Sounding the alarm in 2020
I was invited to attend a meeting on “Abundant Africa and the Theology of Environmental and Economic Sustainability.” The organizers asked me if I would be one of three “living books” during this meeting. I was not sure what I was supposed to do/say as a “living book.”
I teetered between requesting more information or embracing the unknown as an opportunity to allow my creative character to flow and give it my own interpretation. I went with the latter and prayed for the best. As a living book, I could not just say the words, so I decided to make and wear my book cover as well.
“The Living book” by Phyllis Byrd
“I can’t breathe,” I found myself gasping for air each step I took. This must be due to fatigue, caused by all the work I had to do in preparing to travel to the USA for three months. Last June, I traveled to the USA for three months for an interpretation assignment and to take our youngest daughter to University. I was in a frenzy trying to wrap up loose ends at my office in Kenya, stay on top of any documents the University required, and oversee my daughter’s packing. M My morning routine included getting up at 5 am and leaving early to beat Nairobi traffic on the way to the office. I would then sit at a coffee shop next to my office and work until the office was opened. I was bringing home work from the office and going to bed late, trying to finish as much as I could. My self-diagnoses after getting sick on the flight from Kenya to the USA was because of the workload. After a few days of rest, I told myself, I am sure I will feel better.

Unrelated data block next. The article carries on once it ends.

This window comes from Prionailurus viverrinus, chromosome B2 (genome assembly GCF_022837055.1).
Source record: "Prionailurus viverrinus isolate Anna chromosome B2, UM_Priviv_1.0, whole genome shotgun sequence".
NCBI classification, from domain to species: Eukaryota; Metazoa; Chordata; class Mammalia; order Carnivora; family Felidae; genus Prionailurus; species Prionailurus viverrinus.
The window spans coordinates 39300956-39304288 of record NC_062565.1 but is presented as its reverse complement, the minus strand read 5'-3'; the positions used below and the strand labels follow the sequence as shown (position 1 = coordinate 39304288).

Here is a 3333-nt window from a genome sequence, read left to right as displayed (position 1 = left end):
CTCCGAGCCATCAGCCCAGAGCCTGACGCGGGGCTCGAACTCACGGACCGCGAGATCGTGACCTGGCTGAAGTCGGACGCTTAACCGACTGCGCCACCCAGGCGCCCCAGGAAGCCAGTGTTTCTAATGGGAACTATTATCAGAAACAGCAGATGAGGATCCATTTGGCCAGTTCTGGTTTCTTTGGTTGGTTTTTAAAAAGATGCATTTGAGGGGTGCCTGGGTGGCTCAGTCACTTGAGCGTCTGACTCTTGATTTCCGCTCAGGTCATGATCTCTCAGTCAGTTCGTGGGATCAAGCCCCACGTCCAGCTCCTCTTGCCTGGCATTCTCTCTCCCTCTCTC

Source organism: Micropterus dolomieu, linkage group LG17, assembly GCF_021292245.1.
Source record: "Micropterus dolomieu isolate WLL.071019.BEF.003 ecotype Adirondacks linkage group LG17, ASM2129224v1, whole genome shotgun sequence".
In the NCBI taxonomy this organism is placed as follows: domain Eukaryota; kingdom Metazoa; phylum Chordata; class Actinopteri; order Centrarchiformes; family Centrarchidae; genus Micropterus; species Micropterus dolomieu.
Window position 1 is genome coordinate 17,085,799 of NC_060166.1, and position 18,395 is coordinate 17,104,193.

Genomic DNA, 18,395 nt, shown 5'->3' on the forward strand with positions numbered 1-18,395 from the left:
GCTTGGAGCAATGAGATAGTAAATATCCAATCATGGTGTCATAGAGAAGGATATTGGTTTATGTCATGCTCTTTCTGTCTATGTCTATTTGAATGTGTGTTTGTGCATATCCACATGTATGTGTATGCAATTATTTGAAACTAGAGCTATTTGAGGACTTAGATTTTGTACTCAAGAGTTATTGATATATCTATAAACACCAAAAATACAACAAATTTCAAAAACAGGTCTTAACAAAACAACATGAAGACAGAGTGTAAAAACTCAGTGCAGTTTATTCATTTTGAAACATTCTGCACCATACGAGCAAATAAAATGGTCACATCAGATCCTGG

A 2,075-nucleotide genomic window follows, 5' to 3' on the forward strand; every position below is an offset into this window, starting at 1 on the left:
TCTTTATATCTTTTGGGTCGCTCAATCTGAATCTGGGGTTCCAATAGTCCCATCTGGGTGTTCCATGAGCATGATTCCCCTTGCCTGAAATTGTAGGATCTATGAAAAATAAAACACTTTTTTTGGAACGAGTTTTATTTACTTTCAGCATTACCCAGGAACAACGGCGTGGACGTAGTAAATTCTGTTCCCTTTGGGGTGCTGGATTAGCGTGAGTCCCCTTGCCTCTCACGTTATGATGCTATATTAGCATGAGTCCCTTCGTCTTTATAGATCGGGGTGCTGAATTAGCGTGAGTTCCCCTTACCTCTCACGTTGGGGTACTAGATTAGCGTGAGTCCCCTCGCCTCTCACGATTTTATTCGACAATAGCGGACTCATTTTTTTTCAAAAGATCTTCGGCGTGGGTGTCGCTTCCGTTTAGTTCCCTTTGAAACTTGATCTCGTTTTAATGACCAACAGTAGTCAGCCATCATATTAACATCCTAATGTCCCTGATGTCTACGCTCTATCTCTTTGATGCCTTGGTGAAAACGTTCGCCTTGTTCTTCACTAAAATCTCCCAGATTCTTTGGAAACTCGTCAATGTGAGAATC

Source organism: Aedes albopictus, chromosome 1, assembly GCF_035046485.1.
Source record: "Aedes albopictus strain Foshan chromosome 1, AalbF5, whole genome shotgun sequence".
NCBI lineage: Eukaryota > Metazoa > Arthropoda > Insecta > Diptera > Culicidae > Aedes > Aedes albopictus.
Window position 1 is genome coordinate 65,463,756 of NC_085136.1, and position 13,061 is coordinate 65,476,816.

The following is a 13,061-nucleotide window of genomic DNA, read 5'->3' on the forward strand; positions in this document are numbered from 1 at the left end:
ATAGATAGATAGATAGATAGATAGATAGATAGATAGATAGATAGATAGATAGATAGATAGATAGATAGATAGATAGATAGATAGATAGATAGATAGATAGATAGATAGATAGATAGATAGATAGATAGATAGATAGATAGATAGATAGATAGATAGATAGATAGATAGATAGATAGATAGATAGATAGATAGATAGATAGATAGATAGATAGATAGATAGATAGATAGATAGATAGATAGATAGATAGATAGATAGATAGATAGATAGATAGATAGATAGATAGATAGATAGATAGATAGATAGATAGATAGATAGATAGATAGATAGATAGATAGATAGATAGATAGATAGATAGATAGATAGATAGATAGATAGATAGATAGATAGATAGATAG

Once in the USA, every day seemed as if the breathlessness was getting worse. I thought if I ignored the problem, it would go away. After the General Assembly, I traveled to Connecticut to take part in a clergy camp. Upon arrival at the camp, I saw the exciting itinerary they had planned. Oh no, an evening hike/walk. I casually shared that I was not 100% myself and was not up for the walking aspect of the camp. “I think you should see the nurse, and you should leave your medication with the nurse.” I thought to myself, it’s not that serious. I can leave my medication, but I am not going to talk to the nurse. I spoke to Dr. Google, and, according to him, I just needed to rest. I casually mentioned to the nurse how I was feeling, and she began to list the possible problems. This list went from a minor to a major alarm. She ended by saying: I think you should go to the emergency room. I complied, and after several tests, the doctor came in with the results. “We are admitting you to the hospital because you have blood clots on your lungs.” This news was like a loud alarm that went off in my body. It put me on the path of healing.